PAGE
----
Eau Claire County residents could be asked this fall if they think cannabis, better known as marijuana, should be legalized for adult use.
During the coming weeks, Eau Claire County Supervisor Gerald Wilkie will work with county attorney Keith Zehms to draft an advisory referendum.
That proposed referendum will return to the board’s Administration Committee, which meets on Aug. 14, and couldgo to the County Board on Aug. 21.
If approved by the board and submitted to Eau Claire County Clerk Janet Loomis by Aug. 28 — the deadline to include the question on the Nov. 6 ballot, she said — the referendum would go to Eau Claire County voters this fall.
“This is an issue that has been discussed by other counties, and other counties have moved forward with asking the citizens of their county … to express what their wishes are on this very controversial issue,” Wilkie said at Tuesday’s Administration Committee meeting.
Supervisors Colleen Bates and Ray Henning, who serve on the committee with Wilkie, said they weren’t sure if the county was ready for a referendum or the questions that might come because of one.
“We aren’t legalizing (marijuana),” Wilkie said. “We are asking the public for their opinion.”
Of the state’s 72 counties, two — Milwaukee and Rock — are putting advisory referendums before voters in November, said Andrew Hysell, a consultant working with the Wisconsin Justice Initiative, which is assisting counties across Wisconsin to possibly do the same.
At least 11 others, including Eau Claire and St. Croix counties, are considering doing the same, Hysell said Tuesday by phone.
Thirty states and the District of Columbia currently have laws broadly legalizing marijuana in some form, according to the website governing.com. Wisconsin isn’t among them.
“Wisconsin (at some point) will face the issue as well,” according to an information sheet presenting the case for advisory referendums Hysell provided in an email to Eau Claire County Board Chairman Nick Smiar.
“Wisconsin legislators will be looking to their constituents for evidence of support or opposition for legalization, and a referendum will be invaluable,” the sheet states.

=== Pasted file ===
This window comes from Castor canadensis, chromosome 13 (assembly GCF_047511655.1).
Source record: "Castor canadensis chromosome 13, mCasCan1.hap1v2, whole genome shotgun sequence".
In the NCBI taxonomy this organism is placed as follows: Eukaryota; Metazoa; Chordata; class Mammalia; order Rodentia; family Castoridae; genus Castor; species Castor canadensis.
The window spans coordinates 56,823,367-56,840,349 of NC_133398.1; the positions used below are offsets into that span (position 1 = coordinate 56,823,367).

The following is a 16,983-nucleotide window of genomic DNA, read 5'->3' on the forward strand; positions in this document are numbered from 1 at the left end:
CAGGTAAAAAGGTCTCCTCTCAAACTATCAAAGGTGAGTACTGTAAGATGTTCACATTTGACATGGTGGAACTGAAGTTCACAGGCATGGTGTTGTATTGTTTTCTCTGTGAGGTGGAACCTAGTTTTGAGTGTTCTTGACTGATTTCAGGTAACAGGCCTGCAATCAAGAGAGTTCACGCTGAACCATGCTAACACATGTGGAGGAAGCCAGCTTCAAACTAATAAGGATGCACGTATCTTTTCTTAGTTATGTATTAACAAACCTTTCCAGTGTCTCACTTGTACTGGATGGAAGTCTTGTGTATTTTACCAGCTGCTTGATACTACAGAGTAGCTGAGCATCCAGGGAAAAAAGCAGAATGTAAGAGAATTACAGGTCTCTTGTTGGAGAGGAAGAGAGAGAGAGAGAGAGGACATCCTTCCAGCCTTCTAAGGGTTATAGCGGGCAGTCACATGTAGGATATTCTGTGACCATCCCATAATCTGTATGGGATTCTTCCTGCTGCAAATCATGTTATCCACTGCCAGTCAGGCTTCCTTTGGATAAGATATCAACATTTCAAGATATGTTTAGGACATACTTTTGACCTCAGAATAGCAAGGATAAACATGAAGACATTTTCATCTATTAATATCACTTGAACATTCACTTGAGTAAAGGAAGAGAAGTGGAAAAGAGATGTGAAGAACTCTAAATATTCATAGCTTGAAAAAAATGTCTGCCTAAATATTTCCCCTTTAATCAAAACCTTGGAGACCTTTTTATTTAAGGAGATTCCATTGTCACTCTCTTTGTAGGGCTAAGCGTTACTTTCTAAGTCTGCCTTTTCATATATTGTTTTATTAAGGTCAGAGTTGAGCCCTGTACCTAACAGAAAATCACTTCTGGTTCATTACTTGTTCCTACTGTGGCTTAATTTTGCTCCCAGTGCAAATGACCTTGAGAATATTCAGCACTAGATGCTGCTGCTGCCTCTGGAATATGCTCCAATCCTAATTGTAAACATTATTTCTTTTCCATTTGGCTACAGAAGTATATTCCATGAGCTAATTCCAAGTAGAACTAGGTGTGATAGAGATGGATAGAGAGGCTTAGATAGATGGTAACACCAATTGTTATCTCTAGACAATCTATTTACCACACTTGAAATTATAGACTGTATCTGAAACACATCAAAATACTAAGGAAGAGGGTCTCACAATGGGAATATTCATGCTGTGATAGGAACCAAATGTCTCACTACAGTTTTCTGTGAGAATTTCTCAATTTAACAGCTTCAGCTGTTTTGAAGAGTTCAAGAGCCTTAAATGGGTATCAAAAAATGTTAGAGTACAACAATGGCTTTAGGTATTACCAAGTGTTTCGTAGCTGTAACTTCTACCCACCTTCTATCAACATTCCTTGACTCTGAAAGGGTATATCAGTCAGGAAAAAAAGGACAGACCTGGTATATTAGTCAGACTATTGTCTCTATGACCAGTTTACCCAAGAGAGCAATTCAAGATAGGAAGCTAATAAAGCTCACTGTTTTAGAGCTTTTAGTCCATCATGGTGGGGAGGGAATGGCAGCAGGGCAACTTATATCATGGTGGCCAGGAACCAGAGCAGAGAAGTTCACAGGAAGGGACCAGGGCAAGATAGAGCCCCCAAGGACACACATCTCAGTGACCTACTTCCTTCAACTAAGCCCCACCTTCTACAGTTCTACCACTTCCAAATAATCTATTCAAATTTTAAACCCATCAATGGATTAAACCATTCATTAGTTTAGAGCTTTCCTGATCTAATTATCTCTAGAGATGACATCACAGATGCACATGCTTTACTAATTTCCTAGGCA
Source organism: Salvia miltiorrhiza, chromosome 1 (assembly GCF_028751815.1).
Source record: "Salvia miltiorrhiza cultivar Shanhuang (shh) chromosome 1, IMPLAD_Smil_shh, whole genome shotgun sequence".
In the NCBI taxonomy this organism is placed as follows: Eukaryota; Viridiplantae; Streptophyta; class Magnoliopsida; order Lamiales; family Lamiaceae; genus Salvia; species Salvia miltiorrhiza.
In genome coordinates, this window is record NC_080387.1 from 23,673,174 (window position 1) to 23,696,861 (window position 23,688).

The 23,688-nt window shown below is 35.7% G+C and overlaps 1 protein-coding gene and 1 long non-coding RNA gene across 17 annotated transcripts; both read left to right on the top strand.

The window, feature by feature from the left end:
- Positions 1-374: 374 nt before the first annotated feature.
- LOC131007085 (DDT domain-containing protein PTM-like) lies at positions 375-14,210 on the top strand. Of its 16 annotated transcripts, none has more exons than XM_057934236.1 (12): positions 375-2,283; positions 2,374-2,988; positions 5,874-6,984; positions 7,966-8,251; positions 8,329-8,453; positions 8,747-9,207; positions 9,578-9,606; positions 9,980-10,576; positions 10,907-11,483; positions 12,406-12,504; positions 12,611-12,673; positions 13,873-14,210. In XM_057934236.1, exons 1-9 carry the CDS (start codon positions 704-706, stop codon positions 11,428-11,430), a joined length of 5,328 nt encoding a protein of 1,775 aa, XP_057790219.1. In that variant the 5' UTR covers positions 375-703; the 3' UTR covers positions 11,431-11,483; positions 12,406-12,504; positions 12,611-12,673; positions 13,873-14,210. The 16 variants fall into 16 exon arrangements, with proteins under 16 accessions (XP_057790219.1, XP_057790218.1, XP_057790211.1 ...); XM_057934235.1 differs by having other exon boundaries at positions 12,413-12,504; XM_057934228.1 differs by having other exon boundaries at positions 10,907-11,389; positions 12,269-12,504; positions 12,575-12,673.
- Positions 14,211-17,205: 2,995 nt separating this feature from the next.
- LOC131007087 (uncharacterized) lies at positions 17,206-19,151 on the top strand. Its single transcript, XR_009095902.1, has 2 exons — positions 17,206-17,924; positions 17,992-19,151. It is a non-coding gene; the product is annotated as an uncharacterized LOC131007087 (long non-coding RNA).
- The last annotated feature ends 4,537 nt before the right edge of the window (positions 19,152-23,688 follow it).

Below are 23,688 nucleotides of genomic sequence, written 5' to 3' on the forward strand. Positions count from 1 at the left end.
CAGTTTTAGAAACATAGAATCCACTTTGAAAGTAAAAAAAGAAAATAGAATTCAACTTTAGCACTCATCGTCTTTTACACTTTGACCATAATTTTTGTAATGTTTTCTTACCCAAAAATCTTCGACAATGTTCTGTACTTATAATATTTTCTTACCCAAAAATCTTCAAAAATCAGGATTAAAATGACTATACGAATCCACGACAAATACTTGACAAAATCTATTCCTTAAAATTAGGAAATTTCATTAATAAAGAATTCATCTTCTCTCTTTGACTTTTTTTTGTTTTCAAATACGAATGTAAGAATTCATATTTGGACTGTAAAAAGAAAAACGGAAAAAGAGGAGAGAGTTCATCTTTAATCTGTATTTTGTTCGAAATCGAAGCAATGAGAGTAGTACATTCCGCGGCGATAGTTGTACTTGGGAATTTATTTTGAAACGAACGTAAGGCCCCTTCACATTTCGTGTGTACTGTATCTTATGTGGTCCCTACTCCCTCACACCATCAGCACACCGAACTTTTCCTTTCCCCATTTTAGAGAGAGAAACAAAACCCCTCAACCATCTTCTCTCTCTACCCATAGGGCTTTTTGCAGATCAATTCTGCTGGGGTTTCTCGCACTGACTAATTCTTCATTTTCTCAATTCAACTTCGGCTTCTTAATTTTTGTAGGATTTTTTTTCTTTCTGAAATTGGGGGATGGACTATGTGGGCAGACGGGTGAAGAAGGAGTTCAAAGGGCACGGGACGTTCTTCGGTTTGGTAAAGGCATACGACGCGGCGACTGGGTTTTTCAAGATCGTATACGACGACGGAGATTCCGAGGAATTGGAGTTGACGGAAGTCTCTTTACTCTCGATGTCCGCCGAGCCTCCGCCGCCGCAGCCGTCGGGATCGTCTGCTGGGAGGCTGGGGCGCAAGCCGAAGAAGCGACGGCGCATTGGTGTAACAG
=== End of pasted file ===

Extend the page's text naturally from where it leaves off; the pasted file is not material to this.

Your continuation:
Supervisor Brandon Buchanan, who attended the committee meeting, would like to see an advisory referendum ask Eau Claire County residents a yes-or-no question — should cannabis be legalized for adult use, taxed and regulated like alcohol, with the proceeds from the taxes used for education, health care and infrastructure in Wisconsin?
Wilkie said he would support such a question after seeing his late mother’s quality of life greatly affected by pain.
“I wish she could have been prescribed marijuana by a physician, or I could have provided it for her in a chocolate bar,” he said, noting she was a “chocolate fanatic.”
In the pro-referendum materials sent to Smiar, proponents of cannabis argue:
• Legalizing marijuana will benefit the state’s economy in tax revenue.
• Using marijuana as a pain reliever could help the state combat the opioid epidemic.
• Legalizing marijuana could help decrease the state’s incarceration rates at the state and local level.
Neither Eau Claire County District Attorney Gary King nor Sheriff Ron Cramer attended the meeting. Zehms said he talked to Tiana Glenna, the county’s criminal justice coordinator, and she said there are some problems in Colorado, the first state to legalize recreational marijuana use.
In June, the St. Croix County Board’s Administration Committee approved sending a three-part referendum to the full board for consideration at its August meeting.
If approved at the Aug. 7 meeting, St. Croix County voters will be asked the following in November — should cannabis:
• Be legal for adult use, taxed and regulated by alcohol, with the proceeds from the taxes used for education, health care and infrastructure in Wisconsin?
• Be legal for medical purposes only and available only by prescription through a medical dispensary?
• Remain a criminally illegal drug as provided under current law?
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